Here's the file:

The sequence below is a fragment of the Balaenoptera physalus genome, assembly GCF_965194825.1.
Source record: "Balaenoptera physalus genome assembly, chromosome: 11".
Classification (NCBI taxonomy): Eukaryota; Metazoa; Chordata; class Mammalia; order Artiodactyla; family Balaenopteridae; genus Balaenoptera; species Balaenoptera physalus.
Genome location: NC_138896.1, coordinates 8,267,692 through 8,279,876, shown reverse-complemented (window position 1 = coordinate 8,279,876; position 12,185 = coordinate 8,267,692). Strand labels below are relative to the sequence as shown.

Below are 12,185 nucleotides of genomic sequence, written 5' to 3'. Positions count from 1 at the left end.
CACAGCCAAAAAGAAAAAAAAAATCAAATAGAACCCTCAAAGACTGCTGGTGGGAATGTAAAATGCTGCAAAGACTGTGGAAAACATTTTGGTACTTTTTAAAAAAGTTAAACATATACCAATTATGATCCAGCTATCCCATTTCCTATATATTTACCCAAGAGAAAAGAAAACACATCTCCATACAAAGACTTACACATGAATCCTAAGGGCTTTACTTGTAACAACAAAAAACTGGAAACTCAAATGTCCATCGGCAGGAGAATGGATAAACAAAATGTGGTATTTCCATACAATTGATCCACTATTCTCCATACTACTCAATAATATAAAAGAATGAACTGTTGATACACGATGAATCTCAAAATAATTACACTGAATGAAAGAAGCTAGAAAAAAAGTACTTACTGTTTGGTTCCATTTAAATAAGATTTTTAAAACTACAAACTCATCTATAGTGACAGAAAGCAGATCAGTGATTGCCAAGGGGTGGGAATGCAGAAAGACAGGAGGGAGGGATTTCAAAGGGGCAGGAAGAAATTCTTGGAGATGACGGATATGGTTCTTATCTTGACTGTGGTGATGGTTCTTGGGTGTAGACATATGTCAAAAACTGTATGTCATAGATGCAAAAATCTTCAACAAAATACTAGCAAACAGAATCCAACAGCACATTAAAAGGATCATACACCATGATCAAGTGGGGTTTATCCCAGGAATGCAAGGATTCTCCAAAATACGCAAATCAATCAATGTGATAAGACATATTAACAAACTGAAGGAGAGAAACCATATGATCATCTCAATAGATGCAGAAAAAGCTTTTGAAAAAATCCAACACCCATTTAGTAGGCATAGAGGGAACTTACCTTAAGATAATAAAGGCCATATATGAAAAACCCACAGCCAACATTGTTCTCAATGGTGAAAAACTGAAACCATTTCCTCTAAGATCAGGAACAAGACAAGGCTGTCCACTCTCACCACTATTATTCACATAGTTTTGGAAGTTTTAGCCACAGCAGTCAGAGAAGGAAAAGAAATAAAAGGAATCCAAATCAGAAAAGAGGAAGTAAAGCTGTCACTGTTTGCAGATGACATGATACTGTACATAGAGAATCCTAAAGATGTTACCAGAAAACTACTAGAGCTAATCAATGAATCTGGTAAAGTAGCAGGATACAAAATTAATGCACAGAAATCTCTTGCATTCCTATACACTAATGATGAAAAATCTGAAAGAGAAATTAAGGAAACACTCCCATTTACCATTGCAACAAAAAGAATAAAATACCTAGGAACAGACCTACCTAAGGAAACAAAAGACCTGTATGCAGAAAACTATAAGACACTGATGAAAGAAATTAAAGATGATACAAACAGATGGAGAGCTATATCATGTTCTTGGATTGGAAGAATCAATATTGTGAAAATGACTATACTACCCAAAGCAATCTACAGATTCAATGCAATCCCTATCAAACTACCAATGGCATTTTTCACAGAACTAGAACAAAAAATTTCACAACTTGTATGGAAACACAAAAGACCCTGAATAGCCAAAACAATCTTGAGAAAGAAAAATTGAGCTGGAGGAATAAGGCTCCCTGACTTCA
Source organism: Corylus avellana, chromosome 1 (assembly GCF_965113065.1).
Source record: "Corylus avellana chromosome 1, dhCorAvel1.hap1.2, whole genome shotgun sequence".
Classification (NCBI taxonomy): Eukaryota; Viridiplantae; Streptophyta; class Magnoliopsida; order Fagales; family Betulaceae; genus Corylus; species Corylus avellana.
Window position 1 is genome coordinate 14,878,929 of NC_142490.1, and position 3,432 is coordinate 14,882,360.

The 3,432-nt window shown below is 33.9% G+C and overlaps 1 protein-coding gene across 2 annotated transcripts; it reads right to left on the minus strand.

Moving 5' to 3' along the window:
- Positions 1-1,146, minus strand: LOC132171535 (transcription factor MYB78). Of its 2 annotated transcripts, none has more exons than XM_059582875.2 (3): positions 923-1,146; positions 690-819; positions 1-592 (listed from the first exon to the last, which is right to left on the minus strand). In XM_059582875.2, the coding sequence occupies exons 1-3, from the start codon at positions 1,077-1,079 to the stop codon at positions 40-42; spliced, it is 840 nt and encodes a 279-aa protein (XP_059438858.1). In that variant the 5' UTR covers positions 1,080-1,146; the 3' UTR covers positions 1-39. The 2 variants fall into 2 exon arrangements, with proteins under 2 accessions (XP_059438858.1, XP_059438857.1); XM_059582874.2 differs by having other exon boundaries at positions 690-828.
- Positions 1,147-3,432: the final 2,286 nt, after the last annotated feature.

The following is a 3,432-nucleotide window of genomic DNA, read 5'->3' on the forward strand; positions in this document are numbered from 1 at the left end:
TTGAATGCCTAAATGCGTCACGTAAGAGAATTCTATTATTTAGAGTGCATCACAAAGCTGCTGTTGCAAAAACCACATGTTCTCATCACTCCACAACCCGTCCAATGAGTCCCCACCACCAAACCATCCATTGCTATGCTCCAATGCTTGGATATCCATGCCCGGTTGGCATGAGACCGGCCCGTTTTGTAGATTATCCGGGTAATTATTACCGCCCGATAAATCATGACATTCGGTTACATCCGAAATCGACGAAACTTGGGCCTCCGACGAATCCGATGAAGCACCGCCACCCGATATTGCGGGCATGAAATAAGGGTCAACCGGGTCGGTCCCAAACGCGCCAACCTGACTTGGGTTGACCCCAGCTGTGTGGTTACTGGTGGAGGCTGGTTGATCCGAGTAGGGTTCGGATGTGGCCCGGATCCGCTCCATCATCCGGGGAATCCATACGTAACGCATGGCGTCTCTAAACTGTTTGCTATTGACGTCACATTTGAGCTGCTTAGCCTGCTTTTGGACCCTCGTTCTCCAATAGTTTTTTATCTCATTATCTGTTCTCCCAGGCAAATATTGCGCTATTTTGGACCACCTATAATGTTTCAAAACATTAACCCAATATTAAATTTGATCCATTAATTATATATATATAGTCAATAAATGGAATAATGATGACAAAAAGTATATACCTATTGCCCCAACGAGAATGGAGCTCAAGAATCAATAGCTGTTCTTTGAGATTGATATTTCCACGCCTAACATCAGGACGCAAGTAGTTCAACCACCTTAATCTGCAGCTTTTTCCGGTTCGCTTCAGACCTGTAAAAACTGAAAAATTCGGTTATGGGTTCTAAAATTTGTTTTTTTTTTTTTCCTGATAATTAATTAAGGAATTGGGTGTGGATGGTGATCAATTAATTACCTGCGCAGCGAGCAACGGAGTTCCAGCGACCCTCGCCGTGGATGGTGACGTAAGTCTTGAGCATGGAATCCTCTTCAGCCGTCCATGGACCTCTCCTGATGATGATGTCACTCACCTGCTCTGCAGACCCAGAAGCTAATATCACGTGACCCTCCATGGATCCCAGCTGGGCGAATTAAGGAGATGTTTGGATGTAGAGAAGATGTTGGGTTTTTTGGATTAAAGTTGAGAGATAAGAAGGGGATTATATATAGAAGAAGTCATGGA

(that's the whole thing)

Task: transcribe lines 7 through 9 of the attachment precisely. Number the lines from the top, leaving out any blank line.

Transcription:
Source organism: Corylus avellana, chromosome 1 (assembly GCF_965113065.1).
Source record: "Corylus avellana chromosome 1, dhCorAvel1.hap1.2, whole genome shotgun sequence".
Classification (NCBI taxonomy): Eukaryota; Viridiplantae; Streptophyta; class Magnoliopsida; order Fagales; family Betulaceae; genus Corylus; species Corylus avellana.